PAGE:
MIDDLE EAST RISK WATCH – ISSUE 1 – APRIL 2015

How to protect, not perplex: Three questions to ask about your cyber security resilience


By James Solyom, Head of Cyber Protect and Respond and James Lewry, Head of Consulting, Control Risks Middle East.

Organisations in the Middle East spend millions of dollars every year on information security and in return for this, senior executives are presented with a variety of perplexing technical solutions. These ‘solutions’ range from antivirus to intrusion detection systems, various metrics and dashboards, regular penetration and vulnerability testing, and a series of accreditations such as ISO27001. After committing this expenditure and receiving a tsunami of data in return, many senior executives think, or hope, that their organisation is protected from the much publicised threat of a cyber-attack. But is this enough?

Ask the senior executives of any company that has publicly suffered a cyber breach in the last few years – be it Apple,  eBay or JPMorgan – and you will likely find a common theme: they’ve all made consistently high investment in IT security, performed regular testing and have a list of accreditations. So if these are not enough to protect you, then what is?

There are three questions that you, as a senior executive, should ensure your cyber resilient organisation can answer.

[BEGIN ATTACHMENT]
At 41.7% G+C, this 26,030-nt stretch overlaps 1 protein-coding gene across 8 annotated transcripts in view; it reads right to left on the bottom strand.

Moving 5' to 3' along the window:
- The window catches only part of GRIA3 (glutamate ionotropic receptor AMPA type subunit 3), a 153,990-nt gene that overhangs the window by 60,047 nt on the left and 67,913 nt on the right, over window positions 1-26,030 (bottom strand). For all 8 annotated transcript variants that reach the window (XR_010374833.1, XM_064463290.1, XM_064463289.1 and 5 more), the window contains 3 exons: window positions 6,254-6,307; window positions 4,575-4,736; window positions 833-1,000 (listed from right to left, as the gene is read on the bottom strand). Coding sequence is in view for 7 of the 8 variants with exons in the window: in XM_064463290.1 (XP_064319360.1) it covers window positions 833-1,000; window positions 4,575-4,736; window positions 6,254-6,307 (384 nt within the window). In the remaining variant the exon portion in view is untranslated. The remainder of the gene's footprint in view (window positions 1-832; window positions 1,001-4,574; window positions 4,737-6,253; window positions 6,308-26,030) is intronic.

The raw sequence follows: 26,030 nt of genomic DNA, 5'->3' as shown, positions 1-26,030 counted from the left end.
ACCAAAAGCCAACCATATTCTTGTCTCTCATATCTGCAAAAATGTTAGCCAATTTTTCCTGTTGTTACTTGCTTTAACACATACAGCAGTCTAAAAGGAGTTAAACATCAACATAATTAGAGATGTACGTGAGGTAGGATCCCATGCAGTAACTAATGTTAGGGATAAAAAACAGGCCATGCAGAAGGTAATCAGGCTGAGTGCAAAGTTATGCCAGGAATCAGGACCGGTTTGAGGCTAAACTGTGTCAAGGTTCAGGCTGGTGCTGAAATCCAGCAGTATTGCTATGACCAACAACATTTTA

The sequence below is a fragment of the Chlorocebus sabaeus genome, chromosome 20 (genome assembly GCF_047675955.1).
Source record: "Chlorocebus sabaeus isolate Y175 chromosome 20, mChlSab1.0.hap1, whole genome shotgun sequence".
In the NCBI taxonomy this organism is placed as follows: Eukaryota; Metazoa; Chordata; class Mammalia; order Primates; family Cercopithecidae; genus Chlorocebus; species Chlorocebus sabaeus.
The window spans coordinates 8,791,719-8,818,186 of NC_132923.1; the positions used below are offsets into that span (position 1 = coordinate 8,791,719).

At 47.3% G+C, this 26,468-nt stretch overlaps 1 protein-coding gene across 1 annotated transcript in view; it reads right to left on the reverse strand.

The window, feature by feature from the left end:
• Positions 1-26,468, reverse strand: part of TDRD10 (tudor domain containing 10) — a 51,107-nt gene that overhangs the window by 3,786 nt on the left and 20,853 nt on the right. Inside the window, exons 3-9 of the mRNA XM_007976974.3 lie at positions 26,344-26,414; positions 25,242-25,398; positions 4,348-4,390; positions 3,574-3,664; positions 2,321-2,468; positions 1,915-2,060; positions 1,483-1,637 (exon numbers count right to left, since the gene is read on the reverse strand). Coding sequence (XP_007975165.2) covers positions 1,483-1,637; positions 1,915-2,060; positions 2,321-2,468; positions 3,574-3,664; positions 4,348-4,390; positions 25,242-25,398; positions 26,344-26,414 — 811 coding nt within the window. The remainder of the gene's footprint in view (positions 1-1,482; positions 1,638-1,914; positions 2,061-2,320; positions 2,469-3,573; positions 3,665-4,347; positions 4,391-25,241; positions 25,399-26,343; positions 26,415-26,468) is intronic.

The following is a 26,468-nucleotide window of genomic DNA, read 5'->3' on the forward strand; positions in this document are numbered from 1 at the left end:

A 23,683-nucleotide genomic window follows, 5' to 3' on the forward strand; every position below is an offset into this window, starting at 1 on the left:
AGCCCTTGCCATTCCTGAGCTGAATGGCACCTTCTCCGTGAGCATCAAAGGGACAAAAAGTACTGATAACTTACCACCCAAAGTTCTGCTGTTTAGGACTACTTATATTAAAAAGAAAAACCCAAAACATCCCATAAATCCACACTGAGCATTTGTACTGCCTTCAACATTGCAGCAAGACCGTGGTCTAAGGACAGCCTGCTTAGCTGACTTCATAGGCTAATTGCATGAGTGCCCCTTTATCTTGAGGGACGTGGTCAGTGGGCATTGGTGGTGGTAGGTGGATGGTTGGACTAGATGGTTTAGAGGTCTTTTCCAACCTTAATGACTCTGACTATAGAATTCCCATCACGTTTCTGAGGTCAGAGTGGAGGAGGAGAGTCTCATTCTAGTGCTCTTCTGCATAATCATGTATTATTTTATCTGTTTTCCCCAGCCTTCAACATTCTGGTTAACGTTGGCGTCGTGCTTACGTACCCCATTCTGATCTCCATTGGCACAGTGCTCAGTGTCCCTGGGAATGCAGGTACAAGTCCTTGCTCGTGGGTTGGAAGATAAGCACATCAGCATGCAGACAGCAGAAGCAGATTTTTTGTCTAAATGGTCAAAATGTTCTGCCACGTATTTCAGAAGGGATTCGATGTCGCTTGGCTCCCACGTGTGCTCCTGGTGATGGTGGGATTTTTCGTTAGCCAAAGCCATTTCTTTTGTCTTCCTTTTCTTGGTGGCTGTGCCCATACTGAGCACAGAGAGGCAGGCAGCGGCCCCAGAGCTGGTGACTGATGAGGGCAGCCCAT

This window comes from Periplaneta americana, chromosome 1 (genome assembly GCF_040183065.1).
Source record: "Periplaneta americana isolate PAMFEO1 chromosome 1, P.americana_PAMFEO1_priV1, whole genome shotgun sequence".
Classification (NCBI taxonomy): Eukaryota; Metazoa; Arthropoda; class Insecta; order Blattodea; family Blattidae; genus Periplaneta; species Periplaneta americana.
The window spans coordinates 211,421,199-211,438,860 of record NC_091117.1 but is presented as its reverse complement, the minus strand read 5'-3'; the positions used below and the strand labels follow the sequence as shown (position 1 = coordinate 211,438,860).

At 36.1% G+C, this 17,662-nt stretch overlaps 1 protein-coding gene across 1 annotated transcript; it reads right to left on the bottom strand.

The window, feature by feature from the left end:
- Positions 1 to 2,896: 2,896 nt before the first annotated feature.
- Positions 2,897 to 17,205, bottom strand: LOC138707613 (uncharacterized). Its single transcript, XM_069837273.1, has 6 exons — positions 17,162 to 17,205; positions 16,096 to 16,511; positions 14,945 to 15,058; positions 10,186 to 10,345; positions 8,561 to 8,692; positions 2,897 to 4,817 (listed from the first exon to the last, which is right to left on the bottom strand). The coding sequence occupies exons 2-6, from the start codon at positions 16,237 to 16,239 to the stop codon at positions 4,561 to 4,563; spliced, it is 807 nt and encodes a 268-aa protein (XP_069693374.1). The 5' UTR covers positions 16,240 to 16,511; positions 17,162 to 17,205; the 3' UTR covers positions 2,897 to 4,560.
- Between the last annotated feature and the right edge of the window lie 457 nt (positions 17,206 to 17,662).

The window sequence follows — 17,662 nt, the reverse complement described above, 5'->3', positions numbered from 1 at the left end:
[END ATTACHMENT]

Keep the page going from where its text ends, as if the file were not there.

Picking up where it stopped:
1. What is the actual cyber threat we face? Park the scare stories! It is surprising how many organisations commit millions of dollars to cyber security protection without first understanding the specific threat they face – namely who would be targeting what within the business, why would they do it and how. Critical to this effort is ensuring your intelligence is regularly updated (because of the rapidly changing threat) and that it is detailed and specific to your organisation (so that you can make decisions based on this information).
  2. Faced with this threat, what are our priorities? Information security is a universal challenge that requires effort from across an organisation, not just from the IT department. Just like any other area of enterprise risk, senior executives need to be able to take informed decisions on the information security priorities for the organisation as a whole, to ensure that investment is proportionate and focussed in areas with the biggest gaps relative to the threat. To enable this decision-making, it is necessary to have a complete overview of your information security – over and above a set of reports from the IT department.
  3. How well protected are our ‘crown jewels’? This is the most important question. Many organisations fail to recognise that their most critical assets will face an elevated threat relative to the rest of the organisation and, therefore, require special protective measures. This means making trade-offs to protect these assets (through increased investment, reduced functionality or restricted availability) that would not make sense at an organisation-wide level. Failing to identify and then protect your critical assets risks a targeted cyber-attack having a significant impact on your organisation.
Cyber security is often synonymous with complexity and confusion, where large amounts of investment may seem to create paperwork rather than real protection. Through asking just three questions, senior executives can gain a clearer understanding of where their organisation stands and ensure they are spending money on the right defence for the specific threat they face.